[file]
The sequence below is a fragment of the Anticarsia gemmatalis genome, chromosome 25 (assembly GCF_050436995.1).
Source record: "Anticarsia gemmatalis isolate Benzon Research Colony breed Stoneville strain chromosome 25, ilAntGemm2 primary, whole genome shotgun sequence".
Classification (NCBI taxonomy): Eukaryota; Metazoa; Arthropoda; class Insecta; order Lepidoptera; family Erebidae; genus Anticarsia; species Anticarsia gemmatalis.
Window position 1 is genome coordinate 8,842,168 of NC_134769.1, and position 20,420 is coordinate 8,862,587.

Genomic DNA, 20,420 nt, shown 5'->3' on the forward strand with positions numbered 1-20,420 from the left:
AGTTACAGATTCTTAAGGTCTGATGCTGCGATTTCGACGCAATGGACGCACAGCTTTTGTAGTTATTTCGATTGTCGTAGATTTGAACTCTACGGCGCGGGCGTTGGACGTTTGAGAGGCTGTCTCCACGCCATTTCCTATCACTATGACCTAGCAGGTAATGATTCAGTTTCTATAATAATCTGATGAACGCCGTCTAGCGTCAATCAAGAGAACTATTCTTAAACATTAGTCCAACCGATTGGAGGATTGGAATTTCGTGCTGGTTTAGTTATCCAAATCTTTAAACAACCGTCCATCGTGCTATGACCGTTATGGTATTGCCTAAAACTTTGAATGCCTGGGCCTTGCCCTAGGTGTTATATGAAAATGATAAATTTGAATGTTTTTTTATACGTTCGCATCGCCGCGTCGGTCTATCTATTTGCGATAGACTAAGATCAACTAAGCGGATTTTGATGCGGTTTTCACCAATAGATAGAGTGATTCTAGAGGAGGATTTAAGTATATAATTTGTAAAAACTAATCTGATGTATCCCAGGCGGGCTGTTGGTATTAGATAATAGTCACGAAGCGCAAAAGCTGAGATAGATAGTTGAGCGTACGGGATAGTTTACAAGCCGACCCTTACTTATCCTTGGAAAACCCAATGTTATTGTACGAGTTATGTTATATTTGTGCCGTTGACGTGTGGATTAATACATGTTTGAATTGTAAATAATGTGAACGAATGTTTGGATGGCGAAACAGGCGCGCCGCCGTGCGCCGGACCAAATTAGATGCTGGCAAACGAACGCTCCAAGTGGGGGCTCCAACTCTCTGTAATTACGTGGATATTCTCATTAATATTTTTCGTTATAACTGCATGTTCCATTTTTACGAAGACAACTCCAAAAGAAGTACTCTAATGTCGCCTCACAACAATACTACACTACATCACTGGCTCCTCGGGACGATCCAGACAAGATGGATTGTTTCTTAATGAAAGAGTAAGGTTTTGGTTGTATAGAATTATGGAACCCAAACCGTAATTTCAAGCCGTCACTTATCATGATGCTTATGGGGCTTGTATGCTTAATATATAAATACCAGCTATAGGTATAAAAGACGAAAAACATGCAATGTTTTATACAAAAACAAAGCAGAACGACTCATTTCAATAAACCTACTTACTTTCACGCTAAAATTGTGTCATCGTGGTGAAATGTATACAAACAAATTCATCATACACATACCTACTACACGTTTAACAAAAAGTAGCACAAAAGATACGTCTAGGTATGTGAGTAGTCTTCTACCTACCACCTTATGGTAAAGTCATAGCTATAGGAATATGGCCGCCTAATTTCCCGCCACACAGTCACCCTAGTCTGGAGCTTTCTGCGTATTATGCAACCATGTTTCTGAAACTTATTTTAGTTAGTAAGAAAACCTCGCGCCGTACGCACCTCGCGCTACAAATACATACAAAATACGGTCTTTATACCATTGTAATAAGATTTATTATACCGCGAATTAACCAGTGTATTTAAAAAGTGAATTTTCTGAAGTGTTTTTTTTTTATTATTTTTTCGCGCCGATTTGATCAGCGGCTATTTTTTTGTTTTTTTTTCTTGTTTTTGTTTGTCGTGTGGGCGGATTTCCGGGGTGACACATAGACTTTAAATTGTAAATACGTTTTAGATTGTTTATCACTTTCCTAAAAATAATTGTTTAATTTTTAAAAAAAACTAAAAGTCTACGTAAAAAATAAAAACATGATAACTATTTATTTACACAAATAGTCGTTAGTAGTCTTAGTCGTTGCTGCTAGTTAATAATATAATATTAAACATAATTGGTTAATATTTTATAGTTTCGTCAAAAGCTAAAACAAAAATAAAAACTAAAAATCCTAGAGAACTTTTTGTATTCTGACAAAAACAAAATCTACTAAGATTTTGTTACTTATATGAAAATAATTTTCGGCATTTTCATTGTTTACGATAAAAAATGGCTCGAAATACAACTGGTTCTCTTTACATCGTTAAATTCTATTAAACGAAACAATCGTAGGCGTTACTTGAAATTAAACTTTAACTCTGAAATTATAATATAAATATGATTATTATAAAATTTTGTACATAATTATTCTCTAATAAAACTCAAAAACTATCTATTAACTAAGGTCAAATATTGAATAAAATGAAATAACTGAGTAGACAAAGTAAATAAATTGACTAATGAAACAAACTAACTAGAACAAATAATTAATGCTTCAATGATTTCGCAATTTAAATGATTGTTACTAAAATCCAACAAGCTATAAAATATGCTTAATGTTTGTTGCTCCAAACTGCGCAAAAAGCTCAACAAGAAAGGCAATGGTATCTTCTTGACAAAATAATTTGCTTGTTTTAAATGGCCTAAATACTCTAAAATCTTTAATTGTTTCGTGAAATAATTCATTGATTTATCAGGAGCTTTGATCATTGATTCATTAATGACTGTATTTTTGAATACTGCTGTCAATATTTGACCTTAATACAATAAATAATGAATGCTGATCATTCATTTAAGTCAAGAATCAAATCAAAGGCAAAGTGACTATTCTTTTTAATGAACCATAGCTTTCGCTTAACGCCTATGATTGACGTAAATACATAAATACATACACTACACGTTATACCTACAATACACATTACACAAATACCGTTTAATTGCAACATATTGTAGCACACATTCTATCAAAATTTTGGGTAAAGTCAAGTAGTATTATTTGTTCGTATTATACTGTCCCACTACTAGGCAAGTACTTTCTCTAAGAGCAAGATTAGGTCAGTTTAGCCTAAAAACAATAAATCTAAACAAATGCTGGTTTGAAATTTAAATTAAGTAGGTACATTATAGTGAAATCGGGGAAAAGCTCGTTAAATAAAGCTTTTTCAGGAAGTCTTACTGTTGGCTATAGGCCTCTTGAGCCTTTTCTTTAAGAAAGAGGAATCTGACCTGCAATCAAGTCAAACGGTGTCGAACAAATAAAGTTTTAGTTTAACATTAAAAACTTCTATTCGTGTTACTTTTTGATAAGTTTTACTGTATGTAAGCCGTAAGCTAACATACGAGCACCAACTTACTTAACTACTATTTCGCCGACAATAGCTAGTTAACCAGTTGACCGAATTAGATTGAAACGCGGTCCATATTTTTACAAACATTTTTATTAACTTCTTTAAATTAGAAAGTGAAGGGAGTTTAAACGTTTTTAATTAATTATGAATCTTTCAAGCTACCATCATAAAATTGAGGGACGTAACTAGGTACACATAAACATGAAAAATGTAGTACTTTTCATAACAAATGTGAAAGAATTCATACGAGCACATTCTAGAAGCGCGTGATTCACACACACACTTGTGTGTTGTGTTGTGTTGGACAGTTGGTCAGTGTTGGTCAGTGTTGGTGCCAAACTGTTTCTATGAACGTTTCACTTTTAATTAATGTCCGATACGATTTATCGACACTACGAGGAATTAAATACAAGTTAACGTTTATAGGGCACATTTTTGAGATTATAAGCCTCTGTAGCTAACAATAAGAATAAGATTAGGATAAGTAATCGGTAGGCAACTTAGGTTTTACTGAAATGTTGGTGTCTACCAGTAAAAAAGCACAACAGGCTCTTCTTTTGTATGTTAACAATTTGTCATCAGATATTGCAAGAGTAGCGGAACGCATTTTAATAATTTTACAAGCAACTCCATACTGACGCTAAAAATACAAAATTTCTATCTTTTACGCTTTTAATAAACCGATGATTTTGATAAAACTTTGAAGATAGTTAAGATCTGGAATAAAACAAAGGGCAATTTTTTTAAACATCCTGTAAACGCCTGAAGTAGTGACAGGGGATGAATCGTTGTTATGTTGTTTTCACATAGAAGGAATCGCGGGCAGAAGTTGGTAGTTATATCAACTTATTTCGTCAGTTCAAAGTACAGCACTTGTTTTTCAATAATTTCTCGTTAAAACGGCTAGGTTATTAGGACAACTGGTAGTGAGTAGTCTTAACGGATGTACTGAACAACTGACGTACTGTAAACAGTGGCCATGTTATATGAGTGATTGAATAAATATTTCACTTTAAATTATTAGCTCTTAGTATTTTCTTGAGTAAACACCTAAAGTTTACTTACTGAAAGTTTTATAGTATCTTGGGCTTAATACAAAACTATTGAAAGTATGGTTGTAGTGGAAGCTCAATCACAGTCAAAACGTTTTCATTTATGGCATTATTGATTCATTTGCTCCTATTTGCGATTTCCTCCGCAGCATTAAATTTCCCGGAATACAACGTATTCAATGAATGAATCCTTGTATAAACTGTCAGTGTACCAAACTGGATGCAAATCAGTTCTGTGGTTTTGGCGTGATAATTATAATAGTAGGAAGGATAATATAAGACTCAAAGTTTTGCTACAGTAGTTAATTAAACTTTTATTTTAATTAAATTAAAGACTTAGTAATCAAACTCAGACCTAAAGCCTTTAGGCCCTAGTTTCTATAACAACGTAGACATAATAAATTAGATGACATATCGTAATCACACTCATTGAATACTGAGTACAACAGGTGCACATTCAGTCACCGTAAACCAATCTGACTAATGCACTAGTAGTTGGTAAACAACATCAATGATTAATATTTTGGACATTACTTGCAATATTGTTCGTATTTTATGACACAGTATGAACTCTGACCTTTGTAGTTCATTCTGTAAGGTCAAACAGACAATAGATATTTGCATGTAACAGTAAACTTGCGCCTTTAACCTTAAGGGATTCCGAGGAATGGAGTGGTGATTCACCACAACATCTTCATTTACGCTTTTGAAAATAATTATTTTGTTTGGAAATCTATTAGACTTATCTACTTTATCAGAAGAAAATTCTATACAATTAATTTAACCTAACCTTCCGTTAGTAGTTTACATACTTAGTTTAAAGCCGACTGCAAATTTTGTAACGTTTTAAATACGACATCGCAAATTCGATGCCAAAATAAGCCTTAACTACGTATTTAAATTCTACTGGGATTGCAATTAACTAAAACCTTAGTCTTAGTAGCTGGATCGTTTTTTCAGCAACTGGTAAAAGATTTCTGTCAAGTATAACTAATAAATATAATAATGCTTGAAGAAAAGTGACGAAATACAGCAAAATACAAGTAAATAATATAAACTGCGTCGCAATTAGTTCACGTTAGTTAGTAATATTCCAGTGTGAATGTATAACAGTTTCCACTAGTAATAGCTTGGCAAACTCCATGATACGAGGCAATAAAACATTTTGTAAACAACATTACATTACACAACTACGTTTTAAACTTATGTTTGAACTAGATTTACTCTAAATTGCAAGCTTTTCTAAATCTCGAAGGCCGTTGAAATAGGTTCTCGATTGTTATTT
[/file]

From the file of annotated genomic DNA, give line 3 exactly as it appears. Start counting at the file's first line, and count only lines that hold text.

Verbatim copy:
Classification (NCBI taxonomy): Eukaryota; Metazoa; Arthropoda; class Insecta; order Lepidoptera; family Erebidae; genus Anticarsia; species Anticarsia gemmatalis.